A.J. Brown Fantasy Outlook, 2021 Projections, Rankings & More
Carmen Mandato/Getty Images. Pictured: Titans’ A.J. Brown.
A.J. Brown Fantasy Rankings
|Consensus rankings via Sean Koerner and Chris Raybon are based on half PPR scoring and as of early August. » Create custom cheat sheets with their projections now|
In two seasons as a pro, A.J. Brown has never posted fewer than 1,000 receiving yards, fewer than eight touchdowns or a yard-per-catch average below 15.0. He has converted 11 of his 20 red-zone targets — or 55.0% — into TDs, which is over double the league average for his position.
Brown followed up a rookie year in which he averaged 3.3 catches for 65.7 yards and 0.50 scores on 5.3 targets per game with 5.0/76.8/0.79 on 7.6 targets per game in Year 2. For his career, he averages 4.1 catches, 70.9 yards and 0.63 TDs on 6.3 targets per game.
As a rookie in 2019, Brown finished as the WR21 in PPR, WR15 in half-PPR, and WR8 in standard. In 2020, he turned in a top-15 season in all formats.
Brown’s 2020 Season
- Games played: 14
- Receiving: 106 targets, 70 receptions, 1,075 yards, 11 touchdowns
- Fantasy finishes: WR14 in PPR, WR10 in standard, WR12 in half-PPR
Brown posted a 70/1,075/11 season on a team-leading 106 targets in 14 games in 2020. The second-year pro continued to be efficient despite a modest target total, finishing fifth among wide receivers in total TDs. Brown found the paint in 10-of-14 games, but was also consistent from a reception standpoint, catching at least four passes in 13-of-14 games.
Brown’s 2021 Fantasy Outlook
Given that Brown is entering his age-24 campaign, history likes his prospects of posting a career-best season.
Here are the year-over-year jumps for wide receivers going from their age-23 to age-24 season since 1992 (when Pro Football Reference began tracking targets):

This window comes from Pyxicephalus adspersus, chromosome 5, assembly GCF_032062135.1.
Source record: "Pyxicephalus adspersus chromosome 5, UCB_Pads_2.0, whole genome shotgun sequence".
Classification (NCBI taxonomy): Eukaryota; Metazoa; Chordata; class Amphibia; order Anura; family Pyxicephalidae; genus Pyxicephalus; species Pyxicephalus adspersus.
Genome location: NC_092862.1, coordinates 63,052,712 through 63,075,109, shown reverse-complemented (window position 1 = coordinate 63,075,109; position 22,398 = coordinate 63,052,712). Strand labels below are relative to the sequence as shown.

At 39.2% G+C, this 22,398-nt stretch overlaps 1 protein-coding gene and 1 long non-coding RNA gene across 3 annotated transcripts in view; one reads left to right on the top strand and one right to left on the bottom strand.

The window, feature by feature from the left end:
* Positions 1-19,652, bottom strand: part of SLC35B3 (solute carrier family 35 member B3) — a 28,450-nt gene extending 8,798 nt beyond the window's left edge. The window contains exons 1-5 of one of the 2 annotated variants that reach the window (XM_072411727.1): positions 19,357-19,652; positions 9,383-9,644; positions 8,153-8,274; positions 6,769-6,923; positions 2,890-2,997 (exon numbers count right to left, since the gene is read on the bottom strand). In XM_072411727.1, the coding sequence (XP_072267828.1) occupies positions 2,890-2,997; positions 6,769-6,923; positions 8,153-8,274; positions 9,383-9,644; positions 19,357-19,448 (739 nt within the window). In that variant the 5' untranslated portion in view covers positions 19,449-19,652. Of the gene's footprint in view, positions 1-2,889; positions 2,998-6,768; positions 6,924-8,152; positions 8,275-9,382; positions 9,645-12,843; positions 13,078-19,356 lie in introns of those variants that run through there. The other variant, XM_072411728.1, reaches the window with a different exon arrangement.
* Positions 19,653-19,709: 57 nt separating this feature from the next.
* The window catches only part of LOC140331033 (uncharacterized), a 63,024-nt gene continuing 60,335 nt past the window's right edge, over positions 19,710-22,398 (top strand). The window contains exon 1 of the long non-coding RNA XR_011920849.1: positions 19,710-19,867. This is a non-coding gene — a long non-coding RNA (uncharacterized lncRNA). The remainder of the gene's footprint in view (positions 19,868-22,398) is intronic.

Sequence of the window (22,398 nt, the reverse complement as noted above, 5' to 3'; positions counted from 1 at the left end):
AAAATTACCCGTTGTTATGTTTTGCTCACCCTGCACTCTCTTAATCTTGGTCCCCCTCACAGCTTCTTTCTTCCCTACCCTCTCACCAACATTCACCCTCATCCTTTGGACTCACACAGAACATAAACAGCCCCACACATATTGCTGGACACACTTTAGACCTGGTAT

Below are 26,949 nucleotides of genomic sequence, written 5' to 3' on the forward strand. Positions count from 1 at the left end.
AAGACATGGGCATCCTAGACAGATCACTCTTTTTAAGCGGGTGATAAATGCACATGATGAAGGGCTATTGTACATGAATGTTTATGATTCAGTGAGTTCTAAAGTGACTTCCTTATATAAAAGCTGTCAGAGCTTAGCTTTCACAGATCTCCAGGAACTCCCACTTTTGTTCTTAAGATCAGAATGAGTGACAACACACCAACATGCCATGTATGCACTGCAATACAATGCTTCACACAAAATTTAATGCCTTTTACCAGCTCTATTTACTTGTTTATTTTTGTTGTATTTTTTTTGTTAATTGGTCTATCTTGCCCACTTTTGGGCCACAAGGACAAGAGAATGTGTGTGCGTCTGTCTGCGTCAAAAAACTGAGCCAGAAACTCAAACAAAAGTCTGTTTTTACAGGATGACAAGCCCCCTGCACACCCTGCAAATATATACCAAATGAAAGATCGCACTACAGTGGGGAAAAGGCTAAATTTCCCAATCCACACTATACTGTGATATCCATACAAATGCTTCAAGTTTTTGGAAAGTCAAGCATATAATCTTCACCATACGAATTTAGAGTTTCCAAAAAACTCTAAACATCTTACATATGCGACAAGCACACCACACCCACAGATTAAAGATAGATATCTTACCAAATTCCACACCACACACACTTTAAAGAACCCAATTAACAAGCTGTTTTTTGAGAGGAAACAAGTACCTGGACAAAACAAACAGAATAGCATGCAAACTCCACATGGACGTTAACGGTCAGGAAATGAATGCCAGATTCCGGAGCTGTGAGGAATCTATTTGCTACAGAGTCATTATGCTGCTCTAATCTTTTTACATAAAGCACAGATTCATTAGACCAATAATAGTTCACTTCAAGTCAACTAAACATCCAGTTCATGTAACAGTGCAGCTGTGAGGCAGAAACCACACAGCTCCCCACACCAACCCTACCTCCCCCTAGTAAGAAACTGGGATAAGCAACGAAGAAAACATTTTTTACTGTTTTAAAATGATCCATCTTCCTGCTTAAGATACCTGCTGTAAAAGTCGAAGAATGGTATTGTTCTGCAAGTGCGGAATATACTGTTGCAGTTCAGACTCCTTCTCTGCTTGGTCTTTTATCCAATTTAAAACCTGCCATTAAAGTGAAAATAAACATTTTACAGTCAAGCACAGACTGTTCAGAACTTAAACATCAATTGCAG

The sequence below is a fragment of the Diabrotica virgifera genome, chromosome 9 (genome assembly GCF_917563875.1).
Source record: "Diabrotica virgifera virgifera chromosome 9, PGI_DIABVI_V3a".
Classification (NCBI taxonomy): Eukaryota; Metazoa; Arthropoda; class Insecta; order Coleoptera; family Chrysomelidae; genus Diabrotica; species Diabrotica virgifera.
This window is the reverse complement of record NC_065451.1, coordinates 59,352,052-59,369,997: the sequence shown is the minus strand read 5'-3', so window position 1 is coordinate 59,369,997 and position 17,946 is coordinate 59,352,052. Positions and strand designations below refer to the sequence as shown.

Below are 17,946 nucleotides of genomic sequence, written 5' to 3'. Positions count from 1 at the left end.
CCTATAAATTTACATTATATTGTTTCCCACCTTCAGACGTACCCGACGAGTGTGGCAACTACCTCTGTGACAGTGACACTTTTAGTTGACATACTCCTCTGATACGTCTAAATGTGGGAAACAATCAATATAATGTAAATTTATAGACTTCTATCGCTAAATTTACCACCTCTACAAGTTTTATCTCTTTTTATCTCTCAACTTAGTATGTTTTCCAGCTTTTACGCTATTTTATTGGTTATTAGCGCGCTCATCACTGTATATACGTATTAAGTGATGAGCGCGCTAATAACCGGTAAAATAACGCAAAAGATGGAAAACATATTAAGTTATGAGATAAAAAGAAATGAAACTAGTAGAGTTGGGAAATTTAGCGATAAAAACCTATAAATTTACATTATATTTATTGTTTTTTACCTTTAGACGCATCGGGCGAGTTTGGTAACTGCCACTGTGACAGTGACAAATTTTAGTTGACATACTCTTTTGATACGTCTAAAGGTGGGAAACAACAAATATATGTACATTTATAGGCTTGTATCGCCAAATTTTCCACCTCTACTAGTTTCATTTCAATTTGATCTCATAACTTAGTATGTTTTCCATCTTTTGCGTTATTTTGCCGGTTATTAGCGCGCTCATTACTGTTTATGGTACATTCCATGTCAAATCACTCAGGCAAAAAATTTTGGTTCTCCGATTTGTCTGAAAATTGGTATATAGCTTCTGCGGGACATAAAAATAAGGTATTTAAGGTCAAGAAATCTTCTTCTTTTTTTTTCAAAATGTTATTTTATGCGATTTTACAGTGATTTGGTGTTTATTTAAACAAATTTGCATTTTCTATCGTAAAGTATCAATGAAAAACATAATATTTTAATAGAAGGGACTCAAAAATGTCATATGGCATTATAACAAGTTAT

- Targets per game: +6.4% vs. age-23, +3.5% vs. career
- Receptions per game: +8.6% vs. age-23, +5.5% vs. career
- Receiving yards per game: +7.8% vs. age-23, +4.8% vs. career
- Receiving TDs per game: +6.6% vs. age-23, +2.1% vs. career
Though the acquisition of a target hog such as Julio Jones may look like a cause for concern at first glace, Jones should be able to draw coverage away from Brown more effectively than Corey Davis did. Because the Titans also lost tight end Jonnu Smith and may start a low-volume No. 3 wide receiver in Josh Reynolds, Brown and Jones should be locked into targets à la Adam Thielen/Justin Jefferson or DK Metcalf/Tyler Lockett last year.
The biggest concern with Brown could be the loss of offensive coordinator Arthur Smith, who was the architect of the team’s red-zone success over the past two years. Brown has been somewhat TD-dependent, which couldn’t hurt if Smith’s loss is felt and Brown’s targets per game remain in the seven to eight range.
How to Draft A.J. Brown
According to FantasyPros’ Consensus WR ADP, Brown is currently being drafted as the WR8. I think that’s the right spot for him, as he’s essentially in a tier of his own after Calvin Ridley/Metcalf/Jefferson and before Keenan Allen/Allen Robinson/Terry McLaurin/Mike Evans/Julio Jones/CeeDee Lamb.
Brown’s TD dependence and run-heavy offense give him the lowest floor of any WR in the top eight, but his sheer talent, efficiency and age make him one of the safest picks from WR8-on. I would take him over all of the running backs going in late-Round 2/early-Round 3, but would consider passing on him to get a stud tight end like Darren Waller or George Kittle.